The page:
It was hunted to extinction, but lack of genome diversity reduced any chance of survival
“Even if humans hadn’t hunted the Tasmanian tiger to extinction, its low genetic diversity may have naturally doomed the curious marsupial, researchers have found.
“We found that the thylacine had even less genetic diversity than the Tasmanian devil,” study researcher Andrew Pask, of the University of Connecticut, said in a statement. “If they were still be around today, they’d be at a severe risk, just like the devil.” “
The study was published Wednesday in the journal PLoS ONE.
By Jennifer Welsh, LiveScience
While the cheetah has almost as severe a restriction of genetic diversity and is not critically endangered (though it’s extremely difficult to breed in captivity, due to poor sperm counts and motility), this is always interesting. I wonder when their genetic bottleneck occurred?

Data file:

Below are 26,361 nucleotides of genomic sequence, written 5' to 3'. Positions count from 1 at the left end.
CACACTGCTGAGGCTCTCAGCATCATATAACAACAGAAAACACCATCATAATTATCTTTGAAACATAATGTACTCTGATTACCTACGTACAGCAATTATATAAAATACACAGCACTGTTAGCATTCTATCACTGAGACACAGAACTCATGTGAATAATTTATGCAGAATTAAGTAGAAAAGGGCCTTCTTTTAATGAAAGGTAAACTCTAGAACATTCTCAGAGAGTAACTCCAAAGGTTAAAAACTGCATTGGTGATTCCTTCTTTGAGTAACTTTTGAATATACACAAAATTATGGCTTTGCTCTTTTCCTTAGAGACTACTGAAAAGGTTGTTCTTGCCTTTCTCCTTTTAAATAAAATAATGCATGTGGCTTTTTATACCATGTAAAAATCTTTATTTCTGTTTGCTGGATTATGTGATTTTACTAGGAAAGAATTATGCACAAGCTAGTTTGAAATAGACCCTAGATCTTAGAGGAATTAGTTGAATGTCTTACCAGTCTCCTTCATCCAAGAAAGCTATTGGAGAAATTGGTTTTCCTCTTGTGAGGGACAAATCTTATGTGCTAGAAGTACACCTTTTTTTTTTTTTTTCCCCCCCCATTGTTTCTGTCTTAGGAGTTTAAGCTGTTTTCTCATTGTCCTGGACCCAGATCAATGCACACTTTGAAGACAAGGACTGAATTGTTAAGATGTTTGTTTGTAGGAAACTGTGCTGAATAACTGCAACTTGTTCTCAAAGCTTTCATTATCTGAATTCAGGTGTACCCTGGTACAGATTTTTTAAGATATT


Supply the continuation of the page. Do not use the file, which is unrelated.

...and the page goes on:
Started in 2009, the portrait series “Picture an Arab Man” is part of a large body of work capturing semi-nude Arab men of diverse backgrounds. The project is meant to literally picture a new face for Arab males than the one we are so accustomed to perusing in the mainstream media. Breaking down stereotypes as to how Arabs have been represented in the West, as well as in the East, is one of the conceptual aims of this project. I attempt to do so by highlighting the sensual beauty of the Arab man, an unexplored aspect of their identity on the cusp of change in a society that reveres an out-dated form of hyper-masculinity. Moreover, it is an attempt to uncover and break the stereotypes imposed on the Arab male in a post 9/11 world, and provide an alternative visual representation of that identity.
Through “Picture an Arab Man”, I strive to do what I can to redefine the image of the Arab man for an audience so accustomed to one-dimensional stereotypes. Most importantly, I hope to properly represent my subjects as diverse and candid men whose only thing in common is their rich Middle Eastern heritage.